We take for granted that Steve Jobs was ahead of his time. A new recording from 1983 suggests just how far ahead he was.
Blogger Marcel Brown posted audio to his Life, Liberty and Technology site today of Steve Jobs' full speech from the International Design Conference in Aspen, Colo. Though the main portion of this talk had surfaced in August, the new recording contains an extended Q&A featuring Jobs' thoughts on networking, voice recognition, and even "an incredibly great computer in a book that you can carry around with you" that sounds a lot like the iPad that Apple would release 27 years later.
That "book" computer would have a "radio link" so it could communicate without being hooked up to anything else, Jobs told the audience at the time.
Other highlights, as summarized by Brown:
For more, and to hear the recording, visit Brown's site.
He mentions that computers are so fast they are like magic. I don't think it is a coincidence that he called the iPad "magical." He states that in a few years people will be spending more time interacting with personal computers than with cars. It seems so obvious now, but hardly a given back then.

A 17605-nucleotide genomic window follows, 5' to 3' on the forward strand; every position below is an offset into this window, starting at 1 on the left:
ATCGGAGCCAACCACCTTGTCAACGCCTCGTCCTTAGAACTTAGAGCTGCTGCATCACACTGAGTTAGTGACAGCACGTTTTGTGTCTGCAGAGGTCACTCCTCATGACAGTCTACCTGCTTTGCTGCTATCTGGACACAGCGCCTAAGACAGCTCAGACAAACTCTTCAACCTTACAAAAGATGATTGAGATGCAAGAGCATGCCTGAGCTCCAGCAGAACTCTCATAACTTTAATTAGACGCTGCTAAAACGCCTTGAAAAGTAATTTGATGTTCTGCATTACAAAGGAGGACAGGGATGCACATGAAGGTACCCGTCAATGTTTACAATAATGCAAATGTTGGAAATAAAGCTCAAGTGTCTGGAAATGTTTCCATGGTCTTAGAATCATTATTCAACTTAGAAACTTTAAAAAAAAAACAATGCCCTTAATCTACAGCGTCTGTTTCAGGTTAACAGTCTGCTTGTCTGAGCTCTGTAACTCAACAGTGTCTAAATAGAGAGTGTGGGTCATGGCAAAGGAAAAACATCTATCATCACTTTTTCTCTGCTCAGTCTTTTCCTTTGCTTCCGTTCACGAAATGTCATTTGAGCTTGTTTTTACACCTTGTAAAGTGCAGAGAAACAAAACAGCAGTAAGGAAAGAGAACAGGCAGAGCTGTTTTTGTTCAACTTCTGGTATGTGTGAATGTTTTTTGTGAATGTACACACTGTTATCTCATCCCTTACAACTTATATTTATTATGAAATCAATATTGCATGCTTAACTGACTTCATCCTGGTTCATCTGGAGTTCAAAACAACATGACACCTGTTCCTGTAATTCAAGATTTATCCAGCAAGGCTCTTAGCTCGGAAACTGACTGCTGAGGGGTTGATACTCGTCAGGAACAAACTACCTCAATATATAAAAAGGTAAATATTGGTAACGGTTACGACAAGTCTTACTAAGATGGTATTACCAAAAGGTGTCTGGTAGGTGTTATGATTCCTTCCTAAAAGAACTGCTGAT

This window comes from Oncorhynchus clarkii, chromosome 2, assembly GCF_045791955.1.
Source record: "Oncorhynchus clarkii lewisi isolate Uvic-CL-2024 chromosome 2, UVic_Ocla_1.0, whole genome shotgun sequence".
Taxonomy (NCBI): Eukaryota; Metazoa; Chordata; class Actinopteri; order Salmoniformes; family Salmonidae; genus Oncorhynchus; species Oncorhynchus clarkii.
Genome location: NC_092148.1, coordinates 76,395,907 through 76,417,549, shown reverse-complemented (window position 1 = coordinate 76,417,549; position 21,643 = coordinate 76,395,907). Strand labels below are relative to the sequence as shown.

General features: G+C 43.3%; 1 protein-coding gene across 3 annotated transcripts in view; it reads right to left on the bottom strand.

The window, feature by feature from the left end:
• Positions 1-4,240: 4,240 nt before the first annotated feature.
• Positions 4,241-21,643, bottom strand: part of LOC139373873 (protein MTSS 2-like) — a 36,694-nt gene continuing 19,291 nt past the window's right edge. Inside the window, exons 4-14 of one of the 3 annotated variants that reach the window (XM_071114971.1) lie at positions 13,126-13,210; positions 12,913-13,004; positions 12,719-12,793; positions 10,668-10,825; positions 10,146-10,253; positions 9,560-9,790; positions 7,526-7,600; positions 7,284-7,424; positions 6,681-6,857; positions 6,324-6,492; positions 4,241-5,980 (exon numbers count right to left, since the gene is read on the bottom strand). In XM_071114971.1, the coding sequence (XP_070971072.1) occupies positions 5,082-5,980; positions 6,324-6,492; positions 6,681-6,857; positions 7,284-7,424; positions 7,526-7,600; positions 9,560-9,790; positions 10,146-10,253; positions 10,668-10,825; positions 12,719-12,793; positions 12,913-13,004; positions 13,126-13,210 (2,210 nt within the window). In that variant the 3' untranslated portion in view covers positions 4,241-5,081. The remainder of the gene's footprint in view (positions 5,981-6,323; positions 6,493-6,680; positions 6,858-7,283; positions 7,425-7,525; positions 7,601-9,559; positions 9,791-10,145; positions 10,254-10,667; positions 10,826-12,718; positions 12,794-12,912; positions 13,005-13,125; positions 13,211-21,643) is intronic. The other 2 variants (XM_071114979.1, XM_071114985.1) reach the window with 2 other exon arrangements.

He equates society's level of technology familiarity to being on a "first date" with personal computers. He recognized that technology would continue to evolve in the near future as would people's comfort level with it. In hindsight, once it became dominant the PC industry stood relatively still while Jobs was busy planning "the next big thing".
He confidently talks about the personal computer being a new medium of communication. Again, this is before networking was commonplace or there was any inkling of the Internet going mainstream. Yet he specifically talks about early e-mail systems and how it is reshaping communication.
He matter-of-factly states that when we have portable computers with radio links, people could be walking around anywhere and pick up their e-mail. Again, this is 1983, at least 20 years before the era of mobile computing.
He mentions an experiment done by MIT that sounds very much like a Google Street View application.
He discusses early networking and the mess of different protocols that existed at the time. He predicts that we were about 5 years away from "solving" networking in the office and 10-15 years from solving networking in the home. I'd say he was pretty much dead-on.
(Via the Next Web)